“I was able to meet the husband of one of the teachers who was killed, and the two daughters and son,” García-Siller said of Irma Garcia’s family.  

He met with them at the SSGT Willie de Leon Civic Center, as they waited to hear what had happened to the wife and mother. 

“The husband showed a lot of strength,” he told CNA. The three teenaged children, he said, were devastated. 

García-Siller described the other families at the center as very quiet, with some crying. He called the mood “very somber,” with everyone silently sitting on their own without engaging with one another. 

“So I asked them what we were able to do for them” and what they needed, García-Siller said. The only consistent request he received was for prayers and, in particular, “to pray for my child.” 

García-Siller described Uvalde as a tight-knit community, including a large Catholic community. He credited Sacred Heart for organizing the Tuesday Mass and setting up “the vision for how we can be of use, how we can be of help, to the larger community.”

“We have, already since [Tuesday], deacons, permanent deacons, priests, nuns, lay people, available for prayer, for counseling,” he told CNA, “which was the main thing the families directly affected asked for.”

“It's a lot of pain,” García-Siller described. “It’s just hard to communicate, or articulate the situation.”

Archbishop Gustavo García-Siller of San Antonio on May 23, 2022. Youtube screenshot taken from Today’s Catholic Newspaper, a service of the Archdiocese of San Antonio
Archbishop Gustavo García-Siller of San Antonio on May 23, 2022. Youtube screenshot taken from Today’s Catholic Newspaper, a service of the Archdiocese of San Antonio

Next steps

“Today we're going back,” García-Siller told CNA on Wednesday. “We're driving back to Uvalde to be at the school where the shooting took place, at the civic center, at the hospital, and the parish.”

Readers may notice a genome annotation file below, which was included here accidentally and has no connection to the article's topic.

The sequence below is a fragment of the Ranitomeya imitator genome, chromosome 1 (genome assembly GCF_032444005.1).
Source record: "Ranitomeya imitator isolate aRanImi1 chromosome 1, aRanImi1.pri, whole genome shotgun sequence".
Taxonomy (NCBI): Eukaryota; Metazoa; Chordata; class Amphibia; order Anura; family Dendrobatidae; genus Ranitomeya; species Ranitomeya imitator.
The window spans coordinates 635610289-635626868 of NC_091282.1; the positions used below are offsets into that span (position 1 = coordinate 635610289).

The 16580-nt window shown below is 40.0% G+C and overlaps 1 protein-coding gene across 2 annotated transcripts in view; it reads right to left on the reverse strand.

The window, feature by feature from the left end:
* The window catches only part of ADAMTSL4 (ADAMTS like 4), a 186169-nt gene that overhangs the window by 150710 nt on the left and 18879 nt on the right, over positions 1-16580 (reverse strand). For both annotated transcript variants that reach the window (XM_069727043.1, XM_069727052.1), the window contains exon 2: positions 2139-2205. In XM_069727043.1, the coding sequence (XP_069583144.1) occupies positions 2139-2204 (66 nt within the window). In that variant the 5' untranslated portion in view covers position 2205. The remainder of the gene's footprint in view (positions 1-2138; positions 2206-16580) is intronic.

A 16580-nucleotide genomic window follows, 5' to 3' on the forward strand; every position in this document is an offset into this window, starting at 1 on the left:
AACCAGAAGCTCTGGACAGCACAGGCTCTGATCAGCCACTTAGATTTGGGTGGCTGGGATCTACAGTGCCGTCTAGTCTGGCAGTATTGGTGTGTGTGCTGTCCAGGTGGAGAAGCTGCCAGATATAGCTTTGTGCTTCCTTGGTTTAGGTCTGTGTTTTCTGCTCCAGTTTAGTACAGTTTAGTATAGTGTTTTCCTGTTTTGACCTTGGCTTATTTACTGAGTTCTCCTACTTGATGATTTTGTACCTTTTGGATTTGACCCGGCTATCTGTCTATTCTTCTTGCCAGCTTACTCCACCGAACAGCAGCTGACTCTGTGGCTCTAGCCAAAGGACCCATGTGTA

He will be present to say Mass and “to be all day with the people.”

Catholic Charities, García-Siller added, is providing counseling. And, he added, “We are opening an account to invite people to provide funds for all the funerals” and whatever the victims’ families need, including traveling expenses, lodging, food, and legal assistance. The archdiocese's Catholic Charities has opened an Uvalde Relief fund to aid those affected by the shooting.

The Bishop of Piedras Negras, located in Mexico near the border, will also travel to Uvalde. The two cities are connected, García-Siller said, since many of the people in Uvalde originally came from that city. 

The archbishop has also engaged teams of prayer. Before he drove Uvalde on Tuesday, he contacted prayer teams in San Antonio — teams that he calls from his office any time he has a need.

He revealed to CNA how he, personally, is dealing with the response. 

“You know that you are tired, but you don't recognize it because you're on the move,” he described. “I feel OK. As I said, this is a very community effort and so I don't feel in any way alone.”

Archbishop Garcia-Siller visits Uvalde, Texas, following the shooting at Robb Elementary School. Archdiocese of San Antonio.
Archbishop Garcia-Siller visits Uvalde, Texas, following the shooting at Robb Elementary School. Archdiocese of San Antonio.